If I were doing it all over today (and I did not have this option two years ago), I would likely be using a 12" f/5 Go-To with refinished mirrors and high transmission coatings, and just leave it at that one scope.

And I still might do that.

I was out last night with my 6" APO. First time in maybe 6 months that I have used it.

It just seems very unrewarding to use to me anymore.

The field is very wide and is pinpoint to the field stop of my Naglers, but the apeture is just so small that I found myself bored quickly.

Saturn was so-so (I barlowed my binoviewers and that did not help.. In fact, I felt the image was way to dim to do good planetary observing in this scope with the binoviewers), and M5 and M3, which I had just viewed the night before with the C14 and Binoviewers were disappointing.

I did a few doubles and I put it away.

I am sure that it will get a bit more use during the summer when its wide field view becomes more rewarding, but I have been thinking of selling it. It is a lovely scope, but just too small for me to enjoy anymore.

The C14 is the only scope that really satisfies me anymore.

As much as I think about a big Go-To reflector, I still keep coming back to the C14. I just enjoy it so much more than anything else I have ever owned, and my sample has really nice optics, so performance has been really good.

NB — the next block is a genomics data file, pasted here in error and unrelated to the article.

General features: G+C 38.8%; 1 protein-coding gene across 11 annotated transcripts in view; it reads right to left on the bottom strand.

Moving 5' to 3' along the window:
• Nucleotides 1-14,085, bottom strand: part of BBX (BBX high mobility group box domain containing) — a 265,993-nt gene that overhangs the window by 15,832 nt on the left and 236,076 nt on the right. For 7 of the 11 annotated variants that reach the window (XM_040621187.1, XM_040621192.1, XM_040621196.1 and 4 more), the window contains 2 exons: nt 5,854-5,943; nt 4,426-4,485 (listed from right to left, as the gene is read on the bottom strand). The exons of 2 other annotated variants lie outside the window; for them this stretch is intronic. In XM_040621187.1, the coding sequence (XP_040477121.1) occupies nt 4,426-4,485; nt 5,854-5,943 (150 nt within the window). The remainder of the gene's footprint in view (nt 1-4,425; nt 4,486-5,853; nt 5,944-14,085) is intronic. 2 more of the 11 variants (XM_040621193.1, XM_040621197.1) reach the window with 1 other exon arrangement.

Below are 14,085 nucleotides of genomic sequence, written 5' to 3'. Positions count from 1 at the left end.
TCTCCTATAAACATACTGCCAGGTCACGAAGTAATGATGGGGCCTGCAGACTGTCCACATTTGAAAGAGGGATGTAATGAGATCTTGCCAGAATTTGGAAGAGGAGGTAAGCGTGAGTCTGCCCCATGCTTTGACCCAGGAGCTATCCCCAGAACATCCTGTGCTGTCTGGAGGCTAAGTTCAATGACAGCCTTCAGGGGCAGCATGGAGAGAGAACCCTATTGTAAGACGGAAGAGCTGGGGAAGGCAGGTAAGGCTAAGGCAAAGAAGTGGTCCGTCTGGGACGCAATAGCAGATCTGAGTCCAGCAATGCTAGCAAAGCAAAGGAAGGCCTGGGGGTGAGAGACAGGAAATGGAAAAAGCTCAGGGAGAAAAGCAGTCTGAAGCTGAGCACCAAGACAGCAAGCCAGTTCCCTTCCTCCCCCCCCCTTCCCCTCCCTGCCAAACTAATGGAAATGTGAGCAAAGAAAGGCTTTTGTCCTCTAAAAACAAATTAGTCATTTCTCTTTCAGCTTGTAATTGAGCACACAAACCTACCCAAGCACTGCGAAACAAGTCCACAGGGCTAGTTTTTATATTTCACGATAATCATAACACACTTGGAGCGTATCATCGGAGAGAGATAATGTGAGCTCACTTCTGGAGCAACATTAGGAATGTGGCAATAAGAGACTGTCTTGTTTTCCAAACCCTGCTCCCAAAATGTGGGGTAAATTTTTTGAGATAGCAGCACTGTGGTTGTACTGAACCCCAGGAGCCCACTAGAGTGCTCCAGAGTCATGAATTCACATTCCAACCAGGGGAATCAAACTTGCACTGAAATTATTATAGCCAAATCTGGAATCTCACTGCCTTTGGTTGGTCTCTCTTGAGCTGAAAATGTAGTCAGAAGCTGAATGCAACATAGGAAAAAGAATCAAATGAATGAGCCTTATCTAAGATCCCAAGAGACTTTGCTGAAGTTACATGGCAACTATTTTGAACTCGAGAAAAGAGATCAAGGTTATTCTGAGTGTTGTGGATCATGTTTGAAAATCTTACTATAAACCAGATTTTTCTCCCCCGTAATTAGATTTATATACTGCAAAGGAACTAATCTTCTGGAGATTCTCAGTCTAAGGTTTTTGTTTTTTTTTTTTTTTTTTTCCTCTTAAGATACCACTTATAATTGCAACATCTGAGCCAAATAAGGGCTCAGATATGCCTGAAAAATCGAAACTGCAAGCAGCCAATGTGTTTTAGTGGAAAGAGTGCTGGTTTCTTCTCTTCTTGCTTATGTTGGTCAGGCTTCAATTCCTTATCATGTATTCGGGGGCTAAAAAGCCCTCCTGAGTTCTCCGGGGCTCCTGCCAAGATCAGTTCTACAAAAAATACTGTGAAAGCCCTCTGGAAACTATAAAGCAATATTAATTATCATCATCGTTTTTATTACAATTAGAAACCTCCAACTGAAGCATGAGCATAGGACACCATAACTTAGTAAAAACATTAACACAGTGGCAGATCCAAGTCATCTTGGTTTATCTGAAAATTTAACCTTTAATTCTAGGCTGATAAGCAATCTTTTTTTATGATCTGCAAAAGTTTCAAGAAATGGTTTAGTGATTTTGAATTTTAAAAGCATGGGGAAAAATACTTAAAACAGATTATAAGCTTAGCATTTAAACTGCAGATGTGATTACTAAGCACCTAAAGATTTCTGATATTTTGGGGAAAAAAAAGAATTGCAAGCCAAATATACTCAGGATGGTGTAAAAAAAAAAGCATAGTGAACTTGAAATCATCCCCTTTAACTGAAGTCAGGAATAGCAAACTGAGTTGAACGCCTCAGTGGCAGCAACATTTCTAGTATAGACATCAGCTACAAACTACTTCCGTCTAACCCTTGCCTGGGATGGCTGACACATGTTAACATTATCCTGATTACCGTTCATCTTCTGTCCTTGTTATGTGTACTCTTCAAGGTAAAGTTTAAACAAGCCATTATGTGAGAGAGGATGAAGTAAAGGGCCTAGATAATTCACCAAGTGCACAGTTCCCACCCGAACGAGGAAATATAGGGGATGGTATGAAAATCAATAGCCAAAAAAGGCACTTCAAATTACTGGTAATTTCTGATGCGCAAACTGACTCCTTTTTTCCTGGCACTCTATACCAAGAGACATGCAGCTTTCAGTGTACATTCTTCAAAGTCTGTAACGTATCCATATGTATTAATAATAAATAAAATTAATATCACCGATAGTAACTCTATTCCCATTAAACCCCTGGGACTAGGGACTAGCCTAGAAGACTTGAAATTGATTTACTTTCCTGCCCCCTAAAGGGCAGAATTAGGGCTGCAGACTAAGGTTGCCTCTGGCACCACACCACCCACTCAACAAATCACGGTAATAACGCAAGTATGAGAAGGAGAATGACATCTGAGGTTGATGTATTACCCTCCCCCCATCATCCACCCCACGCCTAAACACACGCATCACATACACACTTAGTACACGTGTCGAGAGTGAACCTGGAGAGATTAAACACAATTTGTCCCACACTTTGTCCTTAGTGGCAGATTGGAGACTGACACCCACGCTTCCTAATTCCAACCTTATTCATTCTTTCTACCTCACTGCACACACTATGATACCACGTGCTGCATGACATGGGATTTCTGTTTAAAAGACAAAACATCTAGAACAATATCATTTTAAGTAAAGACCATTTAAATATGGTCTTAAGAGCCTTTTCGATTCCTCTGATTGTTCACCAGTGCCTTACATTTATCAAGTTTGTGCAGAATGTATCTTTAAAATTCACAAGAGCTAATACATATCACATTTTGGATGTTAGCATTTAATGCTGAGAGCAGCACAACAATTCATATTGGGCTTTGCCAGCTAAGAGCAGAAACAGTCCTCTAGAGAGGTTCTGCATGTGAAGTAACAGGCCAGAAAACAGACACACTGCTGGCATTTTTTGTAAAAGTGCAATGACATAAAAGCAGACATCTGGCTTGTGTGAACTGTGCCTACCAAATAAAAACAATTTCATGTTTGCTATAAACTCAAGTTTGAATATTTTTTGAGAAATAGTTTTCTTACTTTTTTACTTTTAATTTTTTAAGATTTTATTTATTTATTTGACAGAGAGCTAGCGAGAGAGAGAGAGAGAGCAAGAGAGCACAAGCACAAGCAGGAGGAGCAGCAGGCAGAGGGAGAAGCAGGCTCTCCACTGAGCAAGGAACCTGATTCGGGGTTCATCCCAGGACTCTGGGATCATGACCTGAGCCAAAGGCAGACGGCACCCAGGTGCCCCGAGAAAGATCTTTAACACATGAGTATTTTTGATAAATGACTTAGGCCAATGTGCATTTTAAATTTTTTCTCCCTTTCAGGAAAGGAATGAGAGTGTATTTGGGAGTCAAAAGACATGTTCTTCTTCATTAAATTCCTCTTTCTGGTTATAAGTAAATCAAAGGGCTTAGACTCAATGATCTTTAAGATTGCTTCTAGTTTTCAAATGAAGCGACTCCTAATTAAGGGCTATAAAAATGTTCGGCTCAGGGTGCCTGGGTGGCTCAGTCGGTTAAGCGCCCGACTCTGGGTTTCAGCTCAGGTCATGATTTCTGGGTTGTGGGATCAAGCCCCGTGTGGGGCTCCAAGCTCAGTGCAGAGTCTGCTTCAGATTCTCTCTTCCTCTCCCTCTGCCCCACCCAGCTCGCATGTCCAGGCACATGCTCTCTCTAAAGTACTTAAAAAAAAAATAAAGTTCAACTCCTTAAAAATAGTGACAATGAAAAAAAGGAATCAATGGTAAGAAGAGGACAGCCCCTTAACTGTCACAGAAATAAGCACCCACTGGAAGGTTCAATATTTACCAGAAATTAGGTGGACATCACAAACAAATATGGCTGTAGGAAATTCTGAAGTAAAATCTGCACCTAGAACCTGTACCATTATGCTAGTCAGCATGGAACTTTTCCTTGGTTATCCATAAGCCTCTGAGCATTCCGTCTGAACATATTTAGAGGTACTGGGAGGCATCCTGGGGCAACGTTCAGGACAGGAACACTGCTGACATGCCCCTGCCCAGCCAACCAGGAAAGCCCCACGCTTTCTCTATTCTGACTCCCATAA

And it binoviews so well. Something I have been concerned about with a big Go-To reflector is getting the binoviewers in a comfortable position. This continues to be one of the big reasons I love the C14 is that I can always find a comfortable seating position and rarely have to stand to view.


To your point though, thanks to the used market and the entry of the insatiable chineses industrial machine, it is now possible for us to all own several good quality instruments, each suited to our own needs an whims.

A good time to be an equipment junky for sure.

#9 faackanders2

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Posted 08 May 2013 - 07:15 PM

The increase in signal to noise when going from the cyclopean squint to two eyes results in a gain in resolving power. Even considering the fact that a BV delivers a half-bright image to each eye, the integration of two images makes for a more 'definite' image which can result in the illusion of increased image scale.

Every now and again I will affirm for myself just how inferior a one-eyed view really is, by closing one eye or otherwise blocking one side. As soon as the other eye is added to the process, the immediate improvement is marked. As a result, I largely refuse to limit myself so needlessly to but one eye.


Glen, since 100 AFOV eyepieces came out, I use these much more mono view, than binoview. Before 100 AFOV I preferred binoview with 24 panoptics, even though I had 82 AFOV mono capability. I now have 14mm 82 AFOV capability but I use these less than the wider 24mm 68 AFOV binoviewers.